Son Volt – Anatomy of an interview
No person can ever fully comprehend another, nor can any history be truly complete. Yet with practice, guidance, and self-awareness, you can learn to talk with a patient and obtain the comprehensive, organized set of data that constitutes the traditional health history. You must know (1) what information to get and (2) how to get it, while building a relationship as you proceed.
— Barbara Bates and Robert A. Hoekelman,
A Guide To Physical Examination (Third Edition)
When a nurse and patient convene to gather the patient’s health history, they enter into an implicit contract. The patient agrees to trust and confide in the nurse, and the nurse attempts to gather the information necessary to form a tentative diagnosis. Music journalism is not so different. By agreeing to be interviewed, the musician implies that he or she will trust and confide in the journalist; and the journalist attempts to gather the information necessary to support an explication of the artist.
Admittedly, beyond this point, the metaphor begins to show signs of strain. While it is in the patient’s best interest to be forthright (assuming an accurate diagnosis is the first step toward a cure), the musician’s motivations may be more complex, and unlike the nurse, even the kindest journalist is not ethically bound to operate in the best interests of the artist. Furthermore, perfectly healthy patients are rarely forced to subject themselves to in-depth prodding. Nor are their exam results made public. So, when one considers a publicity-shy musician faced with a journalist who essentially asks him to turn his head and cough — on the record — the metaphor is twisted out of shape.
Nonetheless, in preparing to interview the famously close-mouthed Jay Farrar about Son Volt’s latest album, Wide Swing Tremolo, due out October 6 on Warner Bros., I couldn’t help but think my former profession would come in handy. I recalled my days as a student nurse, when I diligently rehearsed my patient history gathering skills: Identifying Data, Chief Complaints, Present Illness, Past Medical History, Family History, Psychosocial History, right on down to Endocrinologic Maladies. I learned to facilitate, reflect, and clarify. I mastered the art of the empathic response. By the time I passed my boards, I could slap you into a backless gown and review your Twenty Systems before your buns chilled. Put me in a small room with a complete stranger, and within five minutes I’d have him cheerfully holding forth on everything from bowel habits to paroxysmal nocturnal dyspnea.
And yet, here I was on the phone with Jay Farrar and my carefully arranged list of questions, and I was making a complete muckup of the whole thing, stammering and yammering, losing my way.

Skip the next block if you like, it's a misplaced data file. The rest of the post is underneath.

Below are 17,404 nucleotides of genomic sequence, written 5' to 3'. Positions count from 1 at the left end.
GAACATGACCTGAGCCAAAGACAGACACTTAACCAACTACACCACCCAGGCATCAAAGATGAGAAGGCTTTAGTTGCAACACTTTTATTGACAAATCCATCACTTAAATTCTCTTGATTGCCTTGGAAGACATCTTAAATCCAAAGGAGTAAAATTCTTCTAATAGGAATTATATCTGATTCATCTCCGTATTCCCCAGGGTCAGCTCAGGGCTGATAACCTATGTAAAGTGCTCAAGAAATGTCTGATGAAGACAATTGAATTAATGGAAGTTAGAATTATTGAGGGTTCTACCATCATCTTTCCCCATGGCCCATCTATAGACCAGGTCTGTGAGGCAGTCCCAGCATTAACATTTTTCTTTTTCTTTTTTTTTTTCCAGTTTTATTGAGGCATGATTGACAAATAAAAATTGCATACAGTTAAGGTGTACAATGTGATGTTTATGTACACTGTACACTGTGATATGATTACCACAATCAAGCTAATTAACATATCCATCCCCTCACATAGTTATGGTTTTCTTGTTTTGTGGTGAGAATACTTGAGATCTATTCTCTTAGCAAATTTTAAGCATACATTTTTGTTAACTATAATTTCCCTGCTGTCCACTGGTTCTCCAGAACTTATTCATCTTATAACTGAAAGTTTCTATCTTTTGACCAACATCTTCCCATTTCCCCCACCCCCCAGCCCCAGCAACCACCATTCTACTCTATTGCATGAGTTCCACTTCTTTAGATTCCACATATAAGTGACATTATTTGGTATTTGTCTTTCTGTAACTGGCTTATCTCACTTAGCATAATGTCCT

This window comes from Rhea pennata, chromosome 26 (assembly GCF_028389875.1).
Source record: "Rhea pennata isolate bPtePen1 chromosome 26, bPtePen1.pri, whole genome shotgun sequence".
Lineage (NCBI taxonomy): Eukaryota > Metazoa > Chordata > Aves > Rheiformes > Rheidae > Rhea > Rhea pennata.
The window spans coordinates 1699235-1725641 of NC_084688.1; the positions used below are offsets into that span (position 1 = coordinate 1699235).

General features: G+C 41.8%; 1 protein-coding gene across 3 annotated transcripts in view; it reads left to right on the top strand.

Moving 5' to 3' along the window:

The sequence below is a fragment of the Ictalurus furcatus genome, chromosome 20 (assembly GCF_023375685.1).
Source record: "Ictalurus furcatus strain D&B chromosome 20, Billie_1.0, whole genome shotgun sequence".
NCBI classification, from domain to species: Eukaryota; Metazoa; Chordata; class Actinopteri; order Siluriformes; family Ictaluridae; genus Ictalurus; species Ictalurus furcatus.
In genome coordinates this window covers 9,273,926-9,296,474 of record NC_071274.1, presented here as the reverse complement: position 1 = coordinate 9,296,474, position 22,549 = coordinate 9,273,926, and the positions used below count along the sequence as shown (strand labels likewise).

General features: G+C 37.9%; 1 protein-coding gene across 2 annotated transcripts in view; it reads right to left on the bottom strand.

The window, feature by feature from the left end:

Oh, for an exam room and a cold stethoscope.
You must modify your interviewing style according to the needs of the patient as they unfold.
— Bates and Hoekelman
Let’s establish something: Jay Farrar isn’t difficult. He may be emotionally reclusive, but he seems to come by it honestly. He is not, in other words, reclusive in the way Michael Jackson is reclusive. He tolerates the interview process patiently. There are no derisive snorts or outbursts. But it’s pretty clear he’d prefer to be just about anywhere but in that chair.
A new album brings a new round of interviews, however, and Wide Swing Tremolo will raise a few questions. From the compressed, distorted vocals of the opening “Straightface”, to “Jodel”, a 38-second harmonica haunt, there is change afoot. The sound is unmistakably Son Volt, but where previous albums seemed linear, and tied to movement across the landscape, Wide Swing Tremolo is more about traveling without moving, in a landscape more emotional than geographical. Songs like the bagpipey instrumental “Chanty”, and “Carry You Down”, with its intermittent funereal drumstrokes, hovering flute, and spare piano accents, evoke places envisioned rather than places seen.
Whatever the public reaction may be to these shifts, Farrar’s talent and dedication to craft are already widely recognized. His music speaks for itself, and he seems resolutely determined that it remain so. And why not? And what does it say for the rest of us, that we aren’t simply satisfied with what comes out of the speakers? That here we have an artist who doesn’t want to crawl in the frame and crowd his own art, yet we insist on dragging him out for close-ups?
So here was my first big idea: I’d do a profile packed with irrefutably detailed, way-inside, never-before-told tidbits about Jay Farrar the Mystery Music Man, with one little catch: None of it would be true. A complete fabrication, a character send-up created to match the mystery. Something along the lines of: